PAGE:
At night, it is important that areas are effectively lit to enable us to move about safely; however, this is often overdone creating a “runway effect” which can be damaging to the environment. Firstly, consider how much light is actually required to illuminate the desired area. This will determine the design of the light, as well as the output and colour temperature.
Light pollution is created by luminaires projecting light into the night sky (upward light). The amount of upward light produced by a luminaire is due to the overall design of the light. Luminaires with glare shields and downward projection greatly reduce light pollution.
When it comes to brightness, people often over-estimate what lumens output is actually required. When asked which bulb a customer requires, it is not uncommon for their response to be “the brightest option”. Although many would believe a more intense light would be better to achieve maximum visibility, sometimes it can have the opposite effect due to dazzling contrast. Eyes adapt better when the light emitted from the luminaire is harmonious with the surrounding, ambient luminosity.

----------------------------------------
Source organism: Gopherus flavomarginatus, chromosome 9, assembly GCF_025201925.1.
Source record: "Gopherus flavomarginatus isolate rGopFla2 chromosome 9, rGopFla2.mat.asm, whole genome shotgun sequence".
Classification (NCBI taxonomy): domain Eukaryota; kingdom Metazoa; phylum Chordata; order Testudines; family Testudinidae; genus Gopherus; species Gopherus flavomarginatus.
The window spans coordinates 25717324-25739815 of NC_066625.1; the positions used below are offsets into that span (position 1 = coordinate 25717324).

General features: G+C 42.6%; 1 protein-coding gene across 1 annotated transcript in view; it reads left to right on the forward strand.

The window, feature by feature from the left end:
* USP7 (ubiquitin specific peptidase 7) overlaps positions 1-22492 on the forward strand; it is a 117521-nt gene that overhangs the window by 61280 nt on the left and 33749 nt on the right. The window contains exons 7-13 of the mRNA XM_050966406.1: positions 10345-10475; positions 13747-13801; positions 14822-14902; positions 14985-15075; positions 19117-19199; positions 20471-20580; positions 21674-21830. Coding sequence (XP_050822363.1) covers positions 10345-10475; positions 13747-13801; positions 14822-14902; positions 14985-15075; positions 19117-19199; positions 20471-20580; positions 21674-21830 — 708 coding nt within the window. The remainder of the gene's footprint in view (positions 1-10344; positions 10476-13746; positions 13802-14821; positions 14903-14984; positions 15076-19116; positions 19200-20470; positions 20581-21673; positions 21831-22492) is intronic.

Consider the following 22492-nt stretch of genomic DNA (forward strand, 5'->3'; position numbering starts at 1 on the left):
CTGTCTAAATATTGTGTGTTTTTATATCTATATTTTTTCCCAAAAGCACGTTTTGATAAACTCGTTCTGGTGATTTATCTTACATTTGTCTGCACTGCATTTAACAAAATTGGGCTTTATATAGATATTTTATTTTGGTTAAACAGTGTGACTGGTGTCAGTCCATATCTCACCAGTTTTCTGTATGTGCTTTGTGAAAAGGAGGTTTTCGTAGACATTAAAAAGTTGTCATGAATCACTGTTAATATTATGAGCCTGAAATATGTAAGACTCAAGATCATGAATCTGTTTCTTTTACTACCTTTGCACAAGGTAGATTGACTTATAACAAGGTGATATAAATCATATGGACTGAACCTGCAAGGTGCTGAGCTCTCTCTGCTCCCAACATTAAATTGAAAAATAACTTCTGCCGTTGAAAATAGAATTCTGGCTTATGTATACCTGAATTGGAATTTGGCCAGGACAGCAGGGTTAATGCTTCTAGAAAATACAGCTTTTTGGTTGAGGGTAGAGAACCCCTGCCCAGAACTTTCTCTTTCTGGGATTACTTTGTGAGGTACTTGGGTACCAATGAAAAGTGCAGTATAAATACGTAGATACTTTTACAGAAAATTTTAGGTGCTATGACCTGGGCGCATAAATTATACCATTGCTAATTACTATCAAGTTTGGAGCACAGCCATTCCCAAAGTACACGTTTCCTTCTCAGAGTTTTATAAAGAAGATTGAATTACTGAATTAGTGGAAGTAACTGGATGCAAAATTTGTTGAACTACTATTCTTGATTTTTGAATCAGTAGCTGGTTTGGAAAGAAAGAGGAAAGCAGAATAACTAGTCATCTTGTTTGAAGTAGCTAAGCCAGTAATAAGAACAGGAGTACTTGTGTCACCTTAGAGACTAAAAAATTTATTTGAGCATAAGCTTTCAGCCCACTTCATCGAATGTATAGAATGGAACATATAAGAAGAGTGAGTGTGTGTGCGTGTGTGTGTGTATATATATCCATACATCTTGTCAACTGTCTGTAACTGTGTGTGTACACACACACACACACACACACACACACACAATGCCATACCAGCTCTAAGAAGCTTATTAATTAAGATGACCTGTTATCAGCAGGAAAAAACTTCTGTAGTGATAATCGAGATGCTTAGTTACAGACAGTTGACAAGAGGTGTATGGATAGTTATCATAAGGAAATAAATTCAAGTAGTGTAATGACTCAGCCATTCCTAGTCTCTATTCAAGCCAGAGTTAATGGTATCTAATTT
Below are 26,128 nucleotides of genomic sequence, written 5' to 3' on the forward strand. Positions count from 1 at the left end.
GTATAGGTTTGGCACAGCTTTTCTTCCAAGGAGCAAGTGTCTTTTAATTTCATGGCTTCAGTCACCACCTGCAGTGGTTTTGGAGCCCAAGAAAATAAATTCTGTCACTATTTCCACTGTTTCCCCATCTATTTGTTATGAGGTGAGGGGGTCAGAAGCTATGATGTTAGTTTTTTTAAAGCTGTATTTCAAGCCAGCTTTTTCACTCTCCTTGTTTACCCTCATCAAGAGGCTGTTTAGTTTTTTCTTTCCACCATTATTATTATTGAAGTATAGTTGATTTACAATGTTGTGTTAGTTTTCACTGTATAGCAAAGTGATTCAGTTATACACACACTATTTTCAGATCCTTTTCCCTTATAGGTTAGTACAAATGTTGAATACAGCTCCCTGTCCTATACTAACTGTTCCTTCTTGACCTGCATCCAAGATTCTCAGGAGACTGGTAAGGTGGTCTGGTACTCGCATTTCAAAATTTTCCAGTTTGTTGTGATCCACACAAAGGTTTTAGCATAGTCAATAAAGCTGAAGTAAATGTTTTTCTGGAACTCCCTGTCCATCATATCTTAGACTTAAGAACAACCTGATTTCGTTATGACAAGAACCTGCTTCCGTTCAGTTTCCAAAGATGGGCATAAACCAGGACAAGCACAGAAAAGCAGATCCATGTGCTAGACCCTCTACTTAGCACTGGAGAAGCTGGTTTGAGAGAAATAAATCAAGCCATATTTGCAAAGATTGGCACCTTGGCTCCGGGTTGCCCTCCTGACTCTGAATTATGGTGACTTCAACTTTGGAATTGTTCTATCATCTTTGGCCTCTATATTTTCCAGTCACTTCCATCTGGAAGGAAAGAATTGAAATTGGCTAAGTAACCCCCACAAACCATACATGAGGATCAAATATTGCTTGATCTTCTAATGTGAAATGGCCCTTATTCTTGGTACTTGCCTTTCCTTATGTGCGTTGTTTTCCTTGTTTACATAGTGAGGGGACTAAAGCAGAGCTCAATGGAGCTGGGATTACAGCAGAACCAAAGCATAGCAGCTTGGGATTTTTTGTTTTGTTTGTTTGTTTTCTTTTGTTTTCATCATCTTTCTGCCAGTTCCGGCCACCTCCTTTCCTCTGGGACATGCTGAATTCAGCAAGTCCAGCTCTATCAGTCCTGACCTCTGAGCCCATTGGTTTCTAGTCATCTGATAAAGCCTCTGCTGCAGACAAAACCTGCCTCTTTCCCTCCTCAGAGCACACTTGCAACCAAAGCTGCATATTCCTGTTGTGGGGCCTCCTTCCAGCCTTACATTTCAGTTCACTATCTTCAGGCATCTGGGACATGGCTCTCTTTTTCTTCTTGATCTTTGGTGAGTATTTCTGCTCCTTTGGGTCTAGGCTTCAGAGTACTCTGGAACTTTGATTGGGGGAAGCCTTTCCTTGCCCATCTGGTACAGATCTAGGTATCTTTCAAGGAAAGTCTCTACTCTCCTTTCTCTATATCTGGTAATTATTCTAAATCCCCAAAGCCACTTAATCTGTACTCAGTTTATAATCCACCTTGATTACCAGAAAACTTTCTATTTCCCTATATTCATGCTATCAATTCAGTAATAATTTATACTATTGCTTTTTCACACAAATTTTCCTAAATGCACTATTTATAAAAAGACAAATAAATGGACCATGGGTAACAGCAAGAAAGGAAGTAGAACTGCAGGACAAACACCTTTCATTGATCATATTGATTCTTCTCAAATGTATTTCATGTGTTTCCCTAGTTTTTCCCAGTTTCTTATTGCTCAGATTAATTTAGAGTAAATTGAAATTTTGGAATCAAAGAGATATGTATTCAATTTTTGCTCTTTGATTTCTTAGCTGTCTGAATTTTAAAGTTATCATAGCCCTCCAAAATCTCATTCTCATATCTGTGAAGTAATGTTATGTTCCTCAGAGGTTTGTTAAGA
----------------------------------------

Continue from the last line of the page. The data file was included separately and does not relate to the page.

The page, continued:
Naturally, warmer colour temperatures have less of an effect on surrounding wildlife, and reduces star-warping. For example, bats are less effected by a red hue of light, creating orange/yellow tones opposed to very cold, daylight white and green which are higher up the spectrum. Blue light has the most negative effect when it comes to light pollution so should be kept to a minimum. Sticking to colour temperatures of 3000K and less is the ideal solution, often referred to as “bat-friendly”.
In addition to the amount of light required, the illumination timespan is also an important factor. Lighting up a specific area all night long is not always necessary. As well as manually turning off luminaires towards the later evening, automation is a handy solution. Luminaire illumination times can be controlled by way of timers or sensors such as motion sensors.
To reduce your energy consumption and global warming further, professional solar lighting is a great alternative. Technology has greatly evolved over recent years make it more reliable and long lasting without the need for electricity. They often emit a lower level light; enough to fulfil the task at hand but without taking president over wildlife habitat. In-built gradual dimming sequences further reduce light output during hours when additional illumination is not essential.